I actually started Dan Jones’ Powers and Thrones for last year’s Nonfiction November but found it so long and intensely detailed I could only read it in small doses. Although it’s a fascinating book and I’ve been learning a lot from it, 736 pages covering more than a thousand years of history is not something I could read quickly. I confess that I kept putting it aside and getting distracted by other books…so here I am, finishing it a year after I began and conveniently just in time for Nonfiction November again!
In Powers and Thrones, Jones explores the long period of history known as the Middle Ages. Starting in 410 AD, just before the fall of the Roman Empire, and ending in 1527 during the Renaissance, he looks at some of the ‘powers’ that helped to build the world we know today – not just ‘thrones’, but also powers such as money, trade, religion and exploration. He moves forward chronologically throughout the book while choosing a different topic to focus on in each chapter; Monks, Knights, Scholars, Crusaders, Merchants and Builders are just a few of the chapter titles.
As well as putting key events into the context of their own time, Jones also draws lots of parallels with modern life. It’s impossible to read about the first recorded global pandemic – a form of bubonic plague thought to have killed millions of people worldwide during the middle of the 6th century – without thinking of the similarities and differences with our own recent Covid-19 pandemic. Again, when he discusses the later outbreak of plague in the 14th century known as the Black Death, he looks at the economic impact on prices and wages, something as relevant now as it was then. It was also interesting to read about the effects of climate change and extreme weather such as droughts on the mass migration of people in the 4th and 5th centuries that led to ‘barbarian’ tribes pushing across the Roman frontiers and contributing to the fall of Rome.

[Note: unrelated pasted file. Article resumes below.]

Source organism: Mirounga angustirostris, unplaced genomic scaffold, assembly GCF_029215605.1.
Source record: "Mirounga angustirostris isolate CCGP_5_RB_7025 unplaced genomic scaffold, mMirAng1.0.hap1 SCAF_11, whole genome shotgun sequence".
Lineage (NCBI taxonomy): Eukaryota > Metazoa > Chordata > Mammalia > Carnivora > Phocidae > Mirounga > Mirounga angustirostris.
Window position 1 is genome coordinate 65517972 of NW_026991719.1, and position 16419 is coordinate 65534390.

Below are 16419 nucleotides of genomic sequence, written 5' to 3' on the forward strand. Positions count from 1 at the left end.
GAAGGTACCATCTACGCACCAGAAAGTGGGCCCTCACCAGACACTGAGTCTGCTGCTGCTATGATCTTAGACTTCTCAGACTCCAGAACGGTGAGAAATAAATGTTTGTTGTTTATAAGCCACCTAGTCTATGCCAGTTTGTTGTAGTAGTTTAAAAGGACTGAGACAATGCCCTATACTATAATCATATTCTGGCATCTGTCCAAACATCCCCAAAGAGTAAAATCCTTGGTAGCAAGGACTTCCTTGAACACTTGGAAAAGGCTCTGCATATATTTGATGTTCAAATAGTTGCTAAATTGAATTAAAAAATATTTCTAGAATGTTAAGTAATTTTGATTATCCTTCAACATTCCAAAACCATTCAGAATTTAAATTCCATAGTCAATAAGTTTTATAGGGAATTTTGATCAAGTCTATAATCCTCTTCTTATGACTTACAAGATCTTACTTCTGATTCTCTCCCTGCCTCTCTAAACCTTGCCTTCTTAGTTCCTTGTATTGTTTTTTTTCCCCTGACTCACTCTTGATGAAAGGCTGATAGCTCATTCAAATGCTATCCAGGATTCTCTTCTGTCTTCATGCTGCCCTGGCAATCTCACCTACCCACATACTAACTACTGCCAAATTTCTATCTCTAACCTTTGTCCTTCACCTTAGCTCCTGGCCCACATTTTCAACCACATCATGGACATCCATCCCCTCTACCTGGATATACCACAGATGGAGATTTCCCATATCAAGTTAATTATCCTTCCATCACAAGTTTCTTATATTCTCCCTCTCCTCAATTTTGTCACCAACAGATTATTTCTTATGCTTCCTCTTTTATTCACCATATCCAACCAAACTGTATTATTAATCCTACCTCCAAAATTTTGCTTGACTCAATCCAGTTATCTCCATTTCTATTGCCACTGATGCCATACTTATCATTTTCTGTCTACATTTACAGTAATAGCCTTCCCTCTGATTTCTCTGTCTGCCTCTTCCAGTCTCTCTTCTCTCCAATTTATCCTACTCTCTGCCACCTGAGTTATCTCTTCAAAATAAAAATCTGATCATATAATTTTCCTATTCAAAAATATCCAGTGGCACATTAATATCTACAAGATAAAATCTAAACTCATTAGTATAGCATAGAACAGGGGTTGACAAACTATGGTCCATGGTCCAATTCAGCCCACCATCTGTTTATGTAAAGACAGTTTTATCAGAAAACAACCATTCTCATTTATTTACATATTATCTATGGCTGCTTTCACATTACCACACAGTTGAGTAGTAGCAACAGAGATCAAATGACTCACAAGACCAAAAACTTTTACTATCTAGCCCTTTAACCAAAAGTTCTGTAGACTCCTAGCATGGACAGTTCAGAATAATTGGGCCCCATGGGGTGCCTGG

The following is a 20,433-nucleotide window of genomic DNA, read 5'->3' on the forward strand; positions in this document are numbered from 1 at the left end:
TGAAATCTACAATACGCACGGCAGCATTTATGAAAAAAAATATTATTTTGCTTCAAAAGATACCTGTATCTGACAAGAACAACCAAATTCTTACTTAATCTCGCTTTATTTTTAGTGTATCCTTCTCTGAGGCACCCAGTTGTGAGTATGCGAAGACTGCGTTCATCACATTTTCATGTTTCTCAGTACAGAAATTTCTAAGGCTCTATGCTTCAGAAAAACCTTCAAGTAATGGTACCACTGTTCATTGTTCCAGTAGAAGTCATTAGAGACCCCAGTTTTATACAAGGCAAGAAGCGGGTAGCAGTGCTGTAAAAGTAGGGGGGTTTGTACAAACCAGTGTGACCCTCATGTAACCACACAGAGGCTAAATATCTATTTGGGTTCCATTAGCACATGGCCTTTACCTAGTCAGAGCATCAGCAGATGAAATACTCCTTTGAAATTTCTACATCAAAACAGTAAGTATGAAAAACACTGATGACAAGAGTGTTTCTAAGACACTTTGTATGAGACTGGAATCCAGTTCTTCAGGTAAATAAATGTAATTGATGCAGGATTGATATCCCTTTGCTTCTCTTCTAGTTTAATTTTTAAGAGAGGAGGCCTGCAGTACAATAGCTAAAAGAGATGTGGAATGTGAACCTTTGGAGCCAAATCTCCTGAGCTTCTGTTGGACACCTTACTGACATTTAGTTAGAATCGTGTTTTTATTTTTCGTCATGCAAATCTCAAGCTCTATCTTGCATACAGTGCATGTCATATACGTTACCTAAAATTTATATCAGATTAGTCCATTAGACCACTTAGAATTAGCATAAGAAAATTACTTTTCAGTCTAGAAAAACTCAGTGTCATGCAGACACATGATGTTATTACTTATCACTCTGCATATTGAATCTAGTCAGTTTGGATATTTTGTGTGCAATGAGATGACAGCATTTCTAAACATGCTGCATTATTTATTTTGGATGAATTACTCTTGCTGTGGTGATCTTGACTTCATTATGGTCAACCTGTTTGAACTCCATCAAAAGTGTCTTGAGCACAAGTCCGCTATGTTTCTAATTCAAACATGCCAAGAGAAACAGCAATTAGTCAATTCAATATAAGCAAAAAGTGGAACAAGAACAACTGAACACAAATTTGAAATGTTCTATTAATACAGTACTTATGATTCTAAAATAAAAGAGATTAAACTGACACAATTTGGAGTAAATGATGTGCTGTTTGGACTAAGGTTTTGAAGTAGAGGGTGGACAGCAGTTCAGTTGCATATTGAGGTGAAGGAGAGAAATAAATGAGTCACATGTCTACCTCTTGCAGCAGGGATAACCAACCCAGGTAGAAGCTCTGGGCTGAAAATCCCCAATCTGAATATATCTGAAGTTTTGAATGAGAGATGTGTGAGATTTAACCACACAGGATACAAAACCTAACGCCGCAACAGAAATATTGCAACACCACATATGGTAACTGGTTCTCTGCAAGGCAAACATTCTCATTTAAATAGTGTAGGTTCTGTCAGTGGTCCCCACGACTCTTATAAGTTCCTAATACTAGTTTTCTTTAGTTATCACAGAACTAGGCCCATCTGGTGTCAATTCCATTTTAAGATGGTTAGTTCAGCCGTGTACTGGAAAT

Although the book concentrates on broad themes like these, Jones does pick out individual historical figures to write about in more detail. These range from ancient leaders such as Attila the Hun and Theodoric, king of the Ostrogoths to Henry the Navigator, Marco Polo, and Dick Whittington – a real-life merchant and politician before he became a British pantomime character! The book is quite Eurocentric, but Jones doesn’t ignore things that were taking place in other parts of the world, particularly where they affect European life and culture. For example, he includes sections on Genghis Khan and the Mongols and on the caliphates of the Arab world.
The problem with Powers and Thrones is that there’s just too much information here for one book. Any of the chapters could have been expanded into an entire book in itself; trying to condense it all into one volume was a bit overwhelming. I’m still glad I read it, though, and am pleased I made it all the way through to the end – I finished it with a real sense of achievement!
Thanks to Head of Zeus for providing a copy of this book for review via NetGalley.